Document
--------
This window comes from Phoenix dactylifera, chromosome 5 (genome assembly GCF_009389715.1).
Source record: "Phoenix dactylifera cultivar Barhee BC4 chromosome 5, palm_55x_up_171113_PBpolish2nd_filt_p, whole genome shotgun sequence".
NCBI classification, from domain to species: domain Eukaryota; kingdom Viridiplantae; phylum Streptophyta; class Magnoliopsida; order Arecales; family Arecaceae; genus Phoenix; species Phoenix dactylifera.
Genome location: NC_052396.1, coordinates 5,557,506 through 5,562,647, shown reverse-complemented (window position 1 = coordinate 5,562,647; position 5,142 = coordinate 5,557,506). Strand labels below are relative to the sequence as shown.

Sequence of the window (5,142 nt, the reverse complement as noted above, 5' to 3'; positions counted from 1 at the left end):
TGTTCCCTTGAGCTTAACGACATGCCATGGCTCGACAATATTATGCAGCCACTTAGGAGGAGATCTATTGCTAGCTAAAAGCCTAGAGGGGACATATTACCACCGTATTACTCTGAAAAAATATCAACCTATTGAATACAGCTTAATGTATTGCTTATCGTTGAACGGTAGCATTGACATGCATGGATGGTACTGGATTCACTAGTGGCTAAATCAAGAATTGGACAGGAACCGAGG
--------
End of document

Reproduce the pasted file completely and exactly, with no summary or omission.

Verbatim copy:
This window comes from Phoenix dactylifera, chromosome 5 (genome assembly GCF_009389715.1).
Source record: "Phoenix dactylifera cultivar Barhee BC4 chromosome 5, palm_55x_up_171113_PBpolish2nd_filt_p, whole genome shotgun sequence".
NCBI classification, from domain to species: domain Eukaryota; kingdom Viridiplantae; phylum Streptophyta; class Magnoliopsida; order Arecales; family Arecaceae; genus Phoenix; species Phoenix dactylifera.
Genome location: NC_052396.1, coordinates 5,557,506 through 5,562,647, shown reverse-complemented (window position 1 = coordinate 5,562,647; position 5,142 = coordinate 5,557,506). Strand labels below are relative to the sequence as shown.

Sequence of the window (5,142 nt, the reverse complement as noted above, 5' to 3'; positions counted from 1 at the left end):
TGTTCCCTTGAGCTTAACGACATGCCATGGCTCGACAATATTATGCAGCCACTTAGGAGGAGATCTATTGCTAGCTAAAAGCCTAGAGGGGACATATTACCACCGTATTACTCTGAAAAAATATCAACCTATTGAATACAGCTTAATGTATTGCTTATCGTTGAACGGTAGCATTGACATGCATGGATGGTACTGGATTCACTAGTGGCTAAATCAAGAATTGGACAGGAACCGAGG